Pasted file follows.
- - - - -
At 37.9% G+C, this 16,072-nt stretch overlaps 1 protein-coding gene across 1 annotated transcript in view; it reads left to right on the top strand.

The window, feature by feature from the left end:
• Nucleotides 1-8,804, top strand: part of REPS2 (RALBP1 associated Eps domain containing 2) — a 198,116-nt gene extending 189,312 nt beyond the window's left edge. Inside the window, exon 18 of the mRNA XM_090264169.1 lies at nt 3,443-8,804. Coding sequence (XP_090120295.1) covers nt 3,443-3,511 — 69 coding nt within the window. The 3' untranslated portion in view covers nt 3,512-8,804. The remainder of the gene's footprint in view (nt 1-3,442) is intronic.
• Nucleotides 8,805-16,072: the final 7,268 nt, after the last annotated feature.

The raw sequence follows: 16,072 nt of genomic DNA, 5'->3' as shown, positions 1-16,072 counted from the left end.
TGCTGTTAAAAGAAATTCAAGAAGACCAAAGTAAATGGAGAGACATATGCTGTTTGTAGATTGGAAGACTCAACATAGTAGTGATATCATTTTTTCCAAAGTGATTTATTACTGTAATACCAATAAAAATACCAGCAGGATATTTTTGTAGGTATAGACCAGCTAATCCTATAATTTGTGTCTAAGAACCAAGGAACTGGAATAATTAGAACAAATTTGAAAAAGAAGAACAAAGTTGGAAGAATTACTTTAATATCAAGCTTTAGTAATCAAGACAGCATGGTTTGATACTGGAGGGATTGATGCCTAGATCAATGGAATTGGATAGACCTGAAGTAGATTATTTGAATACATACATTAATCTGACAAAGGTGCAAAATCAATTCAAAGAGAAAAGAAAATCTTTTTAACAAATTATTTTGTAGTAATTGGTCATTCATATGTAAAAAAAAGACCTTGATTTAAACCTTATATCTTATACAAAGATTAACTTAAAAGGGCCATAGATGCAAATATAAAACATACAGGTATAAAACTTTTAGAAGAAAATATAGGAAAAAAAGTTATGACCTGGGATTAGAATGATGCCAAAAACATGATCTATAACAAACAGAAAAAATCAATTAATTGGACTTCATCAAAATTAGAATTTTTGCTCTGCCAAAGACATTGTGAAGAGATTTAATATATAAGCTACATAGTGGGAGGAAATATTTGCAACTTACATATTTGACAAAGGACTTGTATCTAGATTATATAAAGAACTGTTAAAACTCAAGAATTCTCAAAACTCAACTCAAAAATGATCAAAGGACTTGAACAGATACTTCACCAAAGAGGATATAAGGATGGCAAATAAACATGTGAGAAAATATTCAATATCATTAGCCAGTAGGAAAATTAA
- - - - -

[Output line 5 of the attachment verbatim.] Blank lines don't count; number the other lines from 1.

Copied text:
The raw sequence follows: 16,072 nt of genomic DNA, 5'->3' as shown, positions 1-16,072 counted from the left end.